Also consider, as in the piece below, two very memorable scars on Brazilian history that can still be felt today. One, more than 350 years of the enslavement of African descendants and two, a brutal, 21 year military dictatorship that saw the repression, torture, murder and disappearing of thousands of Brazilians before this reign of terror ended in 1985. In the case of slavery, even having ended over 125 years ago, the second-class treatment of Afro-Brazilians remains woven into the fabric of the society. In the case of the dictatorship, political corruption and police brutality are but two on-going practices that make the public wonder if that era of terror really ended. The images of two black males tied to poles are reminiscent of both images from slavery as well as the many types of torture techniques used during the dictatorship. But I suppose this lynch mob mentality that has shown itself to still exist among certain strata of the society doesn’t really matter; after all, the World Cup is coming!
Please stay tuned as we continue to follow a new debate and the details as they become available!
Torture: 50 Years Later – What’s Changed?
By Danilo Firmino, for Agência de Notícias das Favelas
Last weekend was a busy one in Rio de Janeiro, my dear city, even from afar, I can’t stop living intensely every moment, the good, like Carnaval, Rio’s joy of a fighting, warrior people who hand over to luck itself huge traffic jams, falling walkways, and other things, and manage to be happy…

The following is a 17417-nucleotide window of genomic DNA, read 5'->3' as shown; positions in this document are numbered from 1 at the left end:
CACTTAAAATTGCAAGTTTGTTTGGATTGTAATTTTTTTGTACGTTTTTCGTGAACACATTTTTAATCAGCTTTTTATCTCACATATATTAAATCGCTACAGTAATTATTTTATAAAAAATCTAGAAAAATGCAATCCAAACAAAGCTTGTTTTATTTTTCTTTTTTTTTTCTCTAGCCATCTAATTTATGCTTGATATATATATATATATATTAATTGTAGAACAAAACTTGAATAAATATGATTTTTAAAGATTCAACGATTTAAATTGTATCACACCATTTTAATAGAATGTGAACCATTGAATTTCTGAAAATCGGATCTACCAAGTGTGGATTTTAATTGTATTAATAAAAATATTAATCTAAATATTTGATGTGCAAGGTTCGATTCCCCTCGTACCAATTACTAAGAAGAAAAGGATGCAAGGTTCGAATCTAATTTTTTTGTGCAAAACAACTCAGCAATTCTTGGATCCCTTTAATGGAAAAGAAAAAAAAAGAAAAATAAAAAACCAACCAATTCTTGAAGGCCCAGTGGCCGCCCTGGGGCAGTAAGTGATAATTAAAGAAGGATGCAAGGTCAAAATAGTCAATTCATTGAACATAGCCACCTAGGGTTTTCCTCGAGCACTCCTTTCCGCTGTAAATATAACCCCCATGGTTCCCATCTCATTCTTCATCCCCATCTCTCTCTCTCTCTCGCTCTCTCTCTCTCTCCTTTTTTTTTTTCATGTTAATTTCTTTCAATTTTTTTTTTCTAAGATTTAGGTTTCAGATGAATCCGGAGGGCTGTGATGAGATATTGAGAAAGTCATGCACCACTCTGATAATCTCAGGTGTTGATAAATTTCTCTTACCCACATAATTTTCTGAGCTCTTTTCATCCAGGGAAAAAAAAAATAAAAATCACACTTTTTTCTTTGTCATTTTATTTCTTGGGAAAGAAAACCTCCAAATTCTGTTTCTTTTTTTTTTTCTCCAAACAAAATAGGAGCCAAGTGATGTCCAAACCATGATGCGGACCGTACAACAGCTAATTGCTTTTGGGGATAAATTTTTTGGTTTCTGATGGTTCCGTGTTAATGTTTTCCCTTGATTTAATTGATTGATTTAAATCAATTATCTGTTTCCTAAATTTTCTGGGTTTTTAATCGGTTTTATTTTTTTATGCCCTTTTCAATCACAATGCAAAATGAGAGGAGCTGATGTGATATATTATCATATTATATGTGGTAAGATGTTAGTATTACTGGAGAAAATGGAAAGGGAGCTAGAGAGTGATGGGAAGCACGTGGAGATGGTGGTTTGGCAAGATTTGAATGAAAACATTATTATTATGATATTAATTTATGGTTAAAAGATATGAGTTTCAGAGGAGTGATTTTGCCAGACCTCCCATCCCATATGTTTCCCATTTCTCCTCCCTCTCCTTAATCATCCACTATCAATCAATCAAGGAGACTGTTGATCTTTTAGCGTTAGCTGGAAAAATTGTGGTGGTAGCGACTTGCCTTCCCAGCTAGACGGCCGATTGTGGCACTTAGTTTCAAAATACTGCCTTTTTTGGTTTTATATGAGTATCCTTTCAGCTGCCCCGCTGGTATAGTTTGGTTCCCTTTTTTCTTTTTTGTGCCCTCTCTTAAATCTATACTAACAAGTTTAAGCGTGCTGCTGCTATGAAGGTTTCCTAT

But unfortunately, like all other Cariocas (people from Rio) I also bleed with sad and barbaric moments that brutalize such a wonderful scene between the rocks, seas and forests that our city was forged, forged with a people, blacks and battlers, that only enriched more our blended culture to this exuberant nature where Indians lived in a crop abundance, before the white man arrived!
But the white man arrived, the Portuguese sailed, dominated land, exploited peoples and subjugated colonies, as this one called Brazil. But so many times have passed that we could even say that it is a thing of the past, a boring and cliché chat, leave the past where it should be, only in memory!
Well, this is how I wanted it! But when watching the scenes of last Friday (30) in the Flamengo neighborhood it’s impossible! A black boy, apparently his 16 years old, beaten, switchblade knife cuts on his body, and his cut ear, naked, tied to a pole by his neck with a bicycle lock!
We come to the facts that motivates this simple “outburst”, because in the year that one does not celebrate, because we don’t have anything to celebrate, but rather repudiate the 50th anniversary of the military coup that brought the greatest terror regime in this country after slavery in which journalists, workers, students, women, children and farmers, teachers and many others, were killed and tortured or exiled from this land solely for defending equality, a more just society for all. We looked at a young black man in the South Zone of Rio as if it were the days of slavery, attached to a pole in the public square to be tortured.